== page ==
The Astros are in must-win mode after dropping Game 4 to the Braves, 3-2, on Saturday night at Truist Park, but they wouldn’t have gotten this far if Valdez didn’t have an ability to put past struggles behind him. They need him to do it one more time in order to keep their title hopes alive.
“We've had our backs to the wall before. Our guys know what to do,” Astros manager Dusty Baker said. “There's not a whole lot to be said. We know what we have to do.”
Valdez bounced back against the Red Sox to turn the American League Championship Series in Houston’s favor, tossing eight innings of one-run ball in Game 5 after giving up three runs, six hits and three walks over 2 2/3 innings in Game 1. He did it last month against the Angels, tossing seven scoreless innings in Anaheim 10 days after giving up five runs in as many innings in Houston. He did it in last year’s ALCS against the Rays, winning Game 6 with a nine-strikeout gem after losing a pitchers’ duel to open the series.
It might as well be second nature to Valdez as he prepares to take the ball for Game 5 on Sunday night at Truist Park. He knows the process, knows how to critique his starts and how to make adjustments. If he can do it one more time, the Astros at least have a chance to send this World Series back to Houston for Game 6.
Valdez will have a lot more pressure on him, but he’s learning how to handle it.
“I just can't get too wrapped up in the bad things that happen in the outing beforehand,” Valdez said through an interpreter. “You acknowledge the bad things that happened and focus on what kind of adjustments you can make, just like I did last time. I'll make those same kind of adjustments, especially staying down in the zone. That's a big one for me that I wanted to focus on.
“You can't pay too much mind to the negative things. You've got to move on to the next page. Just make those little adjustments and be ready to have success in the next outing.”
This is part of the value of the mental approach Valdez has honed the past couple of years with help from a psychologist in his native Dominican Republic. It’s also the value of repetition.
Five times in the past 12 months, including this year’s ALCS and his final four regular-season outings, Valdez has faced the same opponent in back-to-back starts. Four times, he fared better in the rematch, the exception being his regular-season finale against Oakland.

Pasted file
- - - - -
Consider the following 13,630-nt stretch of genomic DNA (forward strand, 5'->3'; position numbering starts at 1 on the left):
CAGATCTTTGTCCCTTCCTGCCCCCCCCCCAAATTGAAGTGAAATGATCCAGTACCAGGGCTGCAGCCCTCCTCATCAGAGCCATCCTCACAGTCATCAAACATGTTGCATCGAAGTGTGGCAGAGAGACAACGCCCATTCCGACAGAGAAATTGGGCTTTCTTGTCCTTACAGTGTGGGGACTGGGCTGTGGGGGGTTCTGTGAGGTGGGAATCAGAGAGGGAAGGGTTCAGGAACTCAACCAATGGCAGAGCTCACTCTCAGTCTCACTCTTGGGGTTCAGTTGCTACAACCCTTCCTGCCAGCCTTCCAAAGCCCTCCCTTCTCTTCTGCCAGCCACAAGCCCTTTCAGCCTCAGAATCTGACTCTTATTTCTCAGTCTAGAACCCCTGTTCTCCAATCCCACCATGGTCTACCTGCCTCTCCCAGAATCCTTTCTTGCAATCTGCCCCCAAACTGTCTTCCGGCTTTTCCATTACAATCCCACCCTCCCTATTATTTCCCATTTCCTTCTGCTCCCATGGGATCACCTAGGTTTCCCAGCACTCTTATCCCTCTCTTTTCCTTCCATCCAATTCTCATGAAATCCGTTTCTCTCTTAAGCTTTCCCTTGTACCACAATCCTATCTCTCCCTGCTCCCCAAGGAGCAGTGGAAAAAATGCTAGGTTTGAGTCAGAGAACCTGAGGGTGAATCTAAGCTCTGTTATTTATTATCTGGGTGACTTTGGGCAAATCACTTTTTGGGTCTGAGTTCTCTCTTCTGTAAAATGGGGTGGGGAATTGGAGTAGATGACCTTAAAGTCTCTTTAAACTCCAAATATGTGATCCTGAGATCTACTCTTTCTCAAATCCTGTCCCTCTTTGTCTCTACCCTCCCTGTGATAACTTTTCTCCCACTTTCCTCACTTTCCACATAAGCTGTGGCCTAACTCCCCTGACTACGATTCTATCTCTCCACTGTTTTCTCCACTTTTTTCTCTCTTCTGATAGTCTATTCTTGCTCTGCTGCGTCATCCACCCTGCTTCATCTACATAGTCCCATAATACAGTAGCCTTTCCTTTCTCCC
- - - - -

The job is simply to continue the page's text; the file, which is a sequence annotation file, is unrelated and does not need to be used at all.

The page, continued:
“He takes a lot of pride in his outings. What I love about him is he's able to make those adjustments,” Astros shortstop Carlos Correa said. “You saw it in the series against Boston. It was a masterful performance the second time around. We expect that from him [Sunday], to go out and make the adjustment.”
Valdez’s difference against the Red Sox was command, particularly with his sinker. He threw it around the zone in the ALCS opener, still drawing eight called strikes, but fell behind in counts. The damage he gave up wasn’t crushed, with an average exit velocity of 85 mph, but the singles and walks piled up quickly. The Red Sox actually hit him for a harder exit velocity in their rematch, but they had only a Rafael Devers home run to show for it. Valdez also used his curveball more often with better effectiveness.
Valdez's Game 1 struggles in this Series suggested a similar adjustment is in store. His sinkers were generally down but often too much so to draw swings, let alone soft contact. His sinkers up were crushed, resulting in an average 101.2 mph exit velocity, including Soler’s homer off a 2-0 pitch over the plate after he missed with his first two sinkers. His curveball was feast or famine, drawing six swings and misses but five balls in play with an average 97.9 mph exit velocity.
“I think my mechanics got a little bit out of whack in that last start against these guys,” Valdez said. “Just focus on being 100 percent focused at all times, really work on executing that first strike, get ahead of a lot of these batters and be able to work ahead in the count. Just be focused and locked in mechanically.”
It’s a mature approach for a pitcher still in the early stages of his Major League career, thrust into a front-line role on this staff sooner than expected.
“The thing that I don't think we should lose sight of is Framber has only been in the big leagues a year and a half,” Baker said. “How many guys a year and a half in the big leagues are pitching in the World Series?
“I mean, he's young experience-wise, so with youth, you're going to get some inconsistency of performance. With youth, if you're going good, boom, the world's on fire. If you're going poorly, then it's kind of a downer, and you're still learning how to deal with the downs of this game. It's easy to accept the good times, but it's a learning experience to accept the downers.”